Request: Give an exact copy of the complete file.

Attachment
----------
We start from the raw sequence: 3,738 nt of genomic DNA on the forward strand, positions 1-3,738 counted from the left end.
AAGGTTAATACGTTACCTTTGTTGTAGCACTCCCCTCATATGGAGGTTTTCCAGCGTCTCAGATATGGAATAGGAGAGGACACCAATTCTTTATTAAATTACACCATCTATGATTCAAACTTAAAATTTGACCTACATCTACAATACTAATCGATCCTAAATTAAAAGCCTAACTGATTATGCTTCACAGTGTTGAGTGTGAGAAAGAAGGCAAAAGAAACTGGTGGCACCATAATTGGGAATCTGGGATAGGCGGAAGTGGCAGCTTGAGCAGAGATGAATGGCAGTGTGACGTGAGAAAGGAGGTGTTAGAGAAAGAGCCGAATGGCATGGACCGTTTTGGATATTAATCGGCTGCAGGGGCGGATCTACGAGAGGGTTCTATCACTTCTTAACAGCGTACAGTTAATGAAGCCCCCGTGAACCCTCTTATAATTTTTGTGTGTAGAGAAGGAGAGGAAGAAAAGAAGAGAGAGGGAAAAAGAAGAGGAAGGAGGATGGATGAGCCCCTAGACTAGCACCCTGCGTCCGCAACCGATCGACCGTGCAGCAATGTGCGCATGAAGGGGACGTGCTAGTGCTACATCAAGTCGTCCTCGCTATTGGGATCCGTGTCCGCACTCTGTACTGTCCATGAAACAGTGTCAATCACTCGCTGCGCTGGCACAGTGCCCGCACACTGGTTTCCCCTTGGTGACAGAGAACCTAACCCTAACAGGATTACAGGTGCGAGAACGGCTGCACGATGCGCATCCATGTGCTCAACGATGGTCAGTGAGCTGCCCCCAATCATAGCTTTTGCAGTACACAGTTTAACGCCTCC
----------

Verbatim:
We start from the raw sequence: 3,738 nt of genomic DNA on the forward strand, positions 1-3,738 counted from the left end.
AAGGTTAATACGTTACCTTTGTTGTAGCACTCCCCTCATATGGAGGTTTTCCAGCGTCTCAGATATGGAATAGGAGAGGACACCAATTCTTTATTAAATTACACCATCTATGATTCAAACTTAAAATTTGACCTACATCTACAATACTAATCGATCCTAAATTAAAAGCCTAACTGATTATGCTTCACAGTGTTGAGTGTGAGAAAGAAGGCAAAAGAAACTGGTGGCACCATAATTGGGAATCTGGGATAGGCGGAAGTGGCAGCTTGAGCAGAGATGAATGGCAGTGTGACGTGAGAAAGGAGGTGTTAGAGAAAGAGCCGAATGGCATGGACCGTTTTGGATATTAATCGGCTGCAGGGGCGGATCTACGAGAGGGTTCTATCACTTCTTAACAGCGTACAGTTAATGAAGCCCCCGTGAACCCTCTTATAATTTTTGTGTGTAGAGAAGGAGAGGAAGAAAAGAAGAGAGAGGGAAAAAGAAGAGGAAGGAGGATGGATGAGCCCCTAGACTAGCACCCTGCGTCCGCAACCGATCGACCGTGCAGCAATGTGCGCATGAAGGGGACGTGCTAGTGCTACATCAAGTCGTCCTCGCTATTGGGATCCGTGTCCGCACTCTGTACTGTCCATGAAACAGTGTCAATCACTCGCTGCGCTGGCACAGTGCCCGCACACTGGTTTCCCCTTGGTGACAGAGAACCTAACCCTAACAGGATTACAGGTGCGAGAACGGCTGCACGATGCGCATCCATGTGCTCAACGATGGTCAGTGAGCTGCCCCCAATCATAGCTTTTGCAGTACACAGTTTAACGCCTCC